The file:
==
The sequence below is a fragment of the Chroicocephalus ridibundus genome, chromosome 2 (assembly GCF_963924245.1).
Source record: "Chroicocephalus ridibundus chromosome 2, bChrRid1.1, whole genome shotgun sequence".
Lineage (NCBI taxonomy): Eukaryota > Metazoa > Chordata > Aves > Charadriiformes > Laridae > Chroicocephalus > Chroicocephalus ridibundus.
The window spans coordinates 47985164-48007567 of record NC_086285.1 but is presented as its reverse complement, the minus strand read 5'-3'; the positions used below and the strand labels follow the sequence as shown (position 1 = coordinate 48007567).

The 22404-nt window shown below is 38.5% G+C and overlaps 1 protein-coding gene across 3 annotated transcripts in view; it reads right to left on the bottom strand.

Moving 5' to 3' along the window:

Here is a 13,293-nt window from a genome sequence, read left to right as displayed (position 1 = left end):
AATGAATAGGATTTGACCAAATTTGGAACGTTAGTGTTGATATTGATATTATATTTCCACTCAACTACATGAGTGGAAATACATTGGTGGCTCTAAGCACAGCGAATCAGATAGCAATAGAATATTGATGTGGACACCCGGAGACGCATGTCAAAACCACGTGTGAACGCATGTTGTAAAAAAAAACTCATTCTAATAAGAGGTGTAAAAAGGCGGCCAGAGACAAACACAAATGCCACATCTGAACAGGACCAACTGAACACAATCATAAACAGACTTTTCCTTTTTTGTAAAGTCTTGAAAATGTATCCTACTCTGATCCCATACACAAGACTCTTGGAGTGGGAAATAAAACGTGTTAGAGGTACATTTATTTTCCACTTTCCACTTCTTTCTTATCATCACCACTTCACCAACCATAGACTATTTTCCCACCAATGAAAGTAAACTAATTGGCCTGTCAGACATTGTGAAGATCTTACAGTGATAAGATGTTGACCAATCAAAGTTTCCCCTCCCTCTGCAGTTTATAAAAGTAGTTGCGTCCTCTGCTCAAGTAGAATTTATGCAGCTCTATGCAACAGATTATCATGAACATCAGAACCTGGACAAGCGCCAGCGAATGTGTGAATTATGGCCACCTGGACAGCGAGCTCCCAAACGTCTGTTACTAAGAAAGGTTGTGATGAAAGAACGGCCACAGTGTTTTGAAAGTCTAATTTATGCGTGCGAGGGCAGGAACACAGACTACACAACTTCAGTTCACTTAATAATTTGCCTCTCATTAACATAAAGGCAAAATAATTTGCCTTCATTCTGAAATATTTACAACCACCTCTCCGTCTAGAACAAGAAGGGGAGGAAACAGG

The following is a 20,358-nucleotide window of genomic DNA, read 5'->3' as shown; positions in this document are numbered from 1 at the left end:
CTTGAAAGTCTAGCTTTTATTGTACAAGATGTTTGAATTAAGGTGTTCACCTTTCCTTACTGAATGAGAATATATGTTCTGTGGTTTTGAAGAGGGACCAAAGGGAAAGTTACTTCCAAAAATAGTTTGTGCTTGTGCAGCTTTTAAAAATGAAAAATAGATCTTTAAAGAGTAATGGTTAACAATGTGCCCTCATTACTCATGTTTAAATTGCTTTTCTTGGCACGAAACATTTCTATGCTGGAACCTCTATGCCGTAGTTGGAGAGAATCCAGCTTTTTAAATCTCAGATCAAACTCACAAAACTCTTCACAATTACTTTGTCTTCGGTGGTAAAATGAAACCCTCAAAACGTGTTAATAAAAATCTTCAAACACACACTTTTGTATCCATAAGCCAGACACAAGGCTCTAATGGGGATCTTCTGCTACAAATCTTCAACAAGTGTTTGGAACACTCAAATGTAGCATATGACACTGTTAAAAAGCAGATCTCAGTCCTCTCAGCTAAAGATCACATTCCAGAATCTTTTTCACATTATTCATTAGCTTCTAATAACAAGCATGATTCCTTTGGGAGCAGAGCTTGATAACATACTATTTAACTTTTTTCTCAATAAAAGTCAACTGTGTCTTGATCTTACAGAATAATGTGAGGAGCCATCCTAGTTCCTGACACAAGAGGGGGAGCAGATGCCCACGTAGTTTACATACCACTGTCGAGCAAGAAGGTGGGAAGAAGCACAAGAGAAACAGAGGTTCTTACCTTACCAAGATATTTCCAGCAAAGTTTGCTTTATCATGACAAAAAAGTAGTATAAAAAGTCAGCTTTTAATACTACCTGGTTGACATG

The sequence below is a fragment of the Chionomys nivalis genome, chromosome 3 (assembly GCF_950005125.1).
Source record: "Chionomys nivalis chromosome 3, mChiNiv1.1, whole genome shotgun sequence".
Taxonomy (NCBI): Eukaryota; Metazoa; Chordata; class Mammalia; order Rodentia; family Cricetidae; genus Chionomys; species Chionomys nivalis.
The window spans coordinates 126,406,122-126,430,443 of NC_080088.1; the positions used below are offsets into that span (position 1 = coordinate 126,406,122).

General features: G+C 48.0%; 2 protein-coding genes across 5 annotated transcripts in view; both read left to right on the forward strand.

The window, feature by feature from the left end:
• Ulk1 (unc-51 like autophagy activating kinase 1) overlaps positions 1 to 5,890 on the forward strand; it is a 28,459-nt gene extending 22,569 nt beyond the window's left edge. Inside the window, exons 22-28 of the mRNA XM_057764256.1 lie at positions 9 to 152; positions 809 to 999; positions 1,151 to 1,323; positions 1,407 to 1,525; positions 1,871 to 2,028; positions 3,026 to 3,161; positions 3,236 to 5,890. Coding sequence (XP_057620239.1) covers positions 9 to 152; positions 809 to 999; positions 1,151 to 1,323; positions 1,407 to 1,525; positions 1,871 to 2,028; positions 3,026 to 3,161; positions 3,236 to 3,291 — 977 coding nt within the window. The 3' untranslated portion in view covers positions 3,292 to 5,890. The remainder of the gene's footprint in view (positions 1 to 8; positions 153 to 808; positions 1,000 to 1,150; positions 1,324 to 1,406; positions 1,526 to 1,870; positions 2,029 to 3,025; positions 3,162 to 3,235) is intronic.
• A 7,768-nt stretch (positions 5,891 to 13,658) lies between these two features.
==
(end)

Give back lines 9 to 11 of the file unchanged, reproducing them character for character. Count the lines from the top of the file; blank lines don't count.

The following is a 20,358-nucleotide window of genomic DNA, read 5'->3' as shown; positions in this document are numbered from 1 at the left end:
CTTGAAAGTCTAGCTTTTATTGTACAAGATGTTTGAATTAAGGTGTTCACCTTTCCTTACTGAATGAGAATATATGTTCTGTGGTTTTGAAGAGGGACCAAAGGGAAAGTTACTTCCAAAAATAGTTTGTGCTTGTGCAGCTTTTAAAAATGAAAAATAGATCTTTAAAGAGTAATGGTTAACAATGTGCCCTCATTACTCATGTTTAAATTGCTTTTCTTGGCACGAAACATTTCTATGCTGGAACCTCTATGCCGTAGTTGGAGAGAATCCAGCTTTTTAAATCTCAGATCAAACTCACAAAACTCTTCACAATTACTTTGTCTTCGGTGGTAAAATGAAACCCTCAAAACGTGTTAATAAAAATCTTCAAACACACACTTTTGTATCCATAAGCCAGACACAAGGCTCTAATGGGGATCTTCTGCTACAAATCTTCAACAAGTGTTTGGAACACTCAAATGTAGCATATGACACTGTTAAAAAGCAGATCTCAGTCCTCTCAGCTAAAGATCACATTCCAGAATCTTTTTCACATTATTCATTAGCTTCTAATAACAAGCATGATTCCTTTGGGAGCAGAGCTTGATAACATACTATTTAACTTTTTTCTCAATAAAAGTCAACTGTGTCTTGATCTTACAGAATAATGTGAGGAGCCATCCTAGTTCCTGACACAAGAGGGGGAGCAGATGCCCACGTAGTTTACATACCACTGTCGAGCAAGAAGGTGGGAAGAAGCACAAGAGAAACAGAGGTTCTTACCTTACCAAGATATTTCCAGCAAAGTTTGCTTTATCATGACAAAAAAGTAGTATAAAAAGTCAGCTTTTAATACTACCTGGTTGACATG

The sequence below is a fragment of the Chionomys nivalis genome, chromosome 3 (assembly GCF_950005125.1).